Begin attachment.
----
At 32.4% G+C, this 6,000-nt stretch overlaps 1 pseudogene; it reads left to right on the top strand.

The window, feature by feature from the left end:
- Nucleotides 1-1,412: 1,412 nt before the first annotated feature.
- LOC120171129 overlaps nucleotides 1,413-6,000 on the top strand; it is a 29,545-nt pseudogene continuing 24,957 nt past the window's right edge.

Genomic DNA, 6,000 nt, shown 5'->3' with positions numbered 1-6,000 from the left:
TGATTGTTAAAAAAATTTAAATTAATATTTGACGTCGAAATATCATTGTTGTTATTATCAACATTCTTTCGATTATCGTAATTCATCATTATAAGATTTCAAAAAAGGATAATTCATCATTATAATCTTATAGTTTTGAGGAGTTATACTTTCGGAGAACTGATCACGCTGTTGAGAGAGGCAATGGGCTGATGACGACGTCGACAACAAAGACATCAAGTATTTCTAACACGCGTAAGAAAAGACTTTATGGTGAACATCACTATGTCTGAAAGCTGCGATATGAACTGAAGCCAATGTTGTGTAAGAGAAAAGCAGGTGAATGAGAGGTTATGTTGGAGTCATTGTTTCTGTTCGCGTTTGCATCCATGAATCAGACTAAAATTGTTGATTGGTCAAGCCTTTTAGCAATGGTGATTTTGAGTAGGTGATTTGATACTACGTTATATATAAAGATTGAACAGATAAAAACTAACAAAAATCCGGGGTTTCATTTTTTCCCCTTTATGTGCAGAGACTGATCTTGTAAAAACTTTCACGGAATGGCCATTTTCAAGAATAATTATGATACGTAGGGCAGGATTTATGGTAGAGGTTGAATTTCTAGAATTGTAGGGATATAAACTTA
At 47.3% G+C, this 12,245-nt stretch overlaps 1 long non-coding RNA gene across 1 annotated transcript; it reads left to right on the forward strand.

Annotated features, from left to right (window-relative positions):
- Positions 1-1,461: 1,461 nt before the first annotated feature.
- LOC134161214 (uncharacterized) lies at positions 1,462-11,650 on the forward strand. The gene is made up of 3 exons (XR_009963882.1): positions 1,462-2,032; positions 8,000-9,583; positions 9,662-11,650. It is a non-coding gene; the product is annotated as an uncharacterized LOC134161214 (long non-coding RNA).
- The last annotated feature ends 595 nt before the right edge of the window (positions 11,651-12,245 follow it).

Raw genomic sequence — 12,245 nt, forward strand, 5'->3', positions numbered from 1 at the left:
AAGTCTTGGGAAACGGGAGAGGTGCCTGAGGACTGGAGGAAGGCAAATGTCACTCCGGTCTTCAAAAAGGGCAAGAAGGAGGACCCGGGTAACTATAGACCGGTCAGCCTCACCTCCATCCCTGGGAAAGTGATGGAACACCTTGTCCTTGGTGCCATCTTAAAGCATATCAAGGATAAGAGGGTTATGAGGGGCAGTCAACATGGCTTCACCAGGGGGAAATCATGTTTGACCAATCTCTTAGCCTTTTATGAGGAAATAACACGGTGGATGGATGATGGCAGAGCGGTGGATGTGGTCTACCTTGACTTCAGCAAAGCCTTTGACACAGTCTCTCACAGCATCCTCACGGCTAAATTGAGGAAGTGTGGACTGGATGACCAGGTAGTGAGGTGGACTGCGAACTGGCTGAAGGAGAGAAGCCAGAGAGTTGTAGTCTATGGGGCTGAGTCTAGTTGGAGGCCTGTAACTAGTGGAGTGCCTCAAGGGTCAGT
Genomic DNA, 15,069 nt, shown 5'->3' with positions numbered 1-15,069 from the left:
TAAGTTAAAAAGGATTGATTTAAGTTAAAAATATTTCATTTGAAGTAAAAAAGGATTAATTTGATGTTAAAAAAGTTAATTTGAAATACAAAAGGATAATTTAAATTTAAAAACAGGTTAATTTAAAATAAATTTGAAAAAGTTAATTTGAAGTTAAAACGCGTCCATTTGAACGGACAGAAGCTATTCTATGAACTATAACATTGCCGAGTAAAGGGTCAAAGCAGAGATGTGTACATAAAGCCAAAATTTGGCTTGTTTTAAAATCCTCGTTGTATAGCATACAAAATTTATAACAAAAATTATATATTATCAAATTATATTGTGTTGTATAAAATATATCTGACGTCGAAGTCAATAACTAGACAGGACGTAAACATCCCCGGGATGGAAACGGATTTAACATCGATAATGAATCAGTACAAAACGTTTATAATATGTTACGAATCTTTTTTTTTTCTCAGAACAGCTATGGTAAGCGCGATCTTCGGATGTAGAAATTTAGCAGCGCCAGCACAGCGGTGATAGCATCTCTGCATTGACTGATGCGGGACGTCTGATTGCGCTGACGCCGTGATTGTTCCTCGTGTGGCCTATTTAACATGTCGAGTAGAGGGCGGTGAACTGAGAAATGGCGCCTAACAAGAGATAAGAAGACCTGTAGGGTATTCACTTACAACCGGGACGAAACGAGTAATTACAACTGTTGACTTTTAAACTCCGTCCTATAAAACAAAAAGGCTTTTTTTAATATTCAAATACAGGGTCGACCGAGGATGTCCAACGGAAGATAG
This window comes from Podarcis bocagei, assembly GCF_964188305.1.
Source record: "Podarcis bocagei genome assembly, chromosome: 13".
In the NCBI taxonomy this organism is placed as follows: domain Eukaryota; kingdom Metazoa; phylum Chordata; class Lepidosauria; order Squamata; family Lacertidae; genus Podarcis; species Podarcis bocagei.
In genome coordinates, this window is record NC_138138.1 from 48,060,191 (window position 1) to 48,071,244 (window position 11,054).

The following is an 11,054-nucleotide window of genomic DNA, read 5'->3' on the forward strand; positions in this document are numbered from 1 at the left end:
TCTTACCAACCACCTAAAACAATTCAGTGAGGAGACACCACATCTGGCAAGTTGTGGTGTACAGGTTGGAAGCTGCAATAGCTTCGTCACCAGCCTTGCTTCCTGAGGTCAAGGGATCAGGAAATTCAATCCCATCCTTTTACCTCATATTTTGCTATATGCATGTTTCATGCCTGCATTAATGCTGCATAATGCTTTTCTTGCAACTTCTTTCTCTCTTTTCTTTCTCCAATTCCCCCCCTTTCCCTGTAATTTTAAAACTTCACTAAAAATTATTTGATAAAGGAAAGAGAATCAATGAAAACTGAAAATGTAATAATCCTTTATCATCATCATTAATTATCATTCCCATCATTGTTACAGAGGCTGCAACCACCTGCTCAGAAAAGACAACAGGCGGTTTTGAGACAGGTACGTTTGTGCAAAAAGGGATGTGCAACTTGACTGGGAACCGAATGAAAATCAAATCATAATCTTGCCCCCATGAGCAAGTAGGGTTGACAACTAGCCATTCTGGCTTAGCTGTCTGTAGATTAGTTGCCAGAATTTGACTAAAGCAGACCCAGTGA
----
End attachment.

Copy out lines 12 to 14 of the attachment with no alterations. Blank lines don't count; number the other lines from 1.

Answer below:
Raw genomic sequence — 12,245 nt, forward strand, 5'->3', positions numbered from 1 at the left:
AAGTCTTGGGAAACGGGAGAGGTGCCTGAGGACTGGAGGAAGGCAAATGTCACTCCGGTCTTCAAAAAGGGCAAGAAGGAGGACCCGGGTAACTATAGACCGGTCAGCCTCACCTCCATCCCTGGGAAAGTGATGGAACACCTTGTCCTTGGTGCCATCTTAAAGCATATCAAGGATAAGAGGGTTATGAGGGGCAGTCAACATGGCTTCACCAGGGGGAAATCATGTTTGACCAATCTCTTAGCCTTTTATGAGGAAATAACACGGTGGATGGATGATGGCAGAGCGGTGGATGTGGTCTACCTTGACTTCAGCAAAGCCTTTGACACAGTCTCTCACAGCATCCTCACGGCTAAATTGAGGAAGTGTGGACTGGATGACCAGGTAGTGAGGTGGACTGCGAACTGGCTGAAGGAGAGAAGCCAGAGAGTTGTAGTCTATGGGGCTGAGTCTAGTTGGAGGCCTGTAACTAGTGGAGTGCCTCAAGGGTCAGT
Genomic DNA, 15,069 nt, shown 5'->3' with positions numbered 1-15,069 from the left: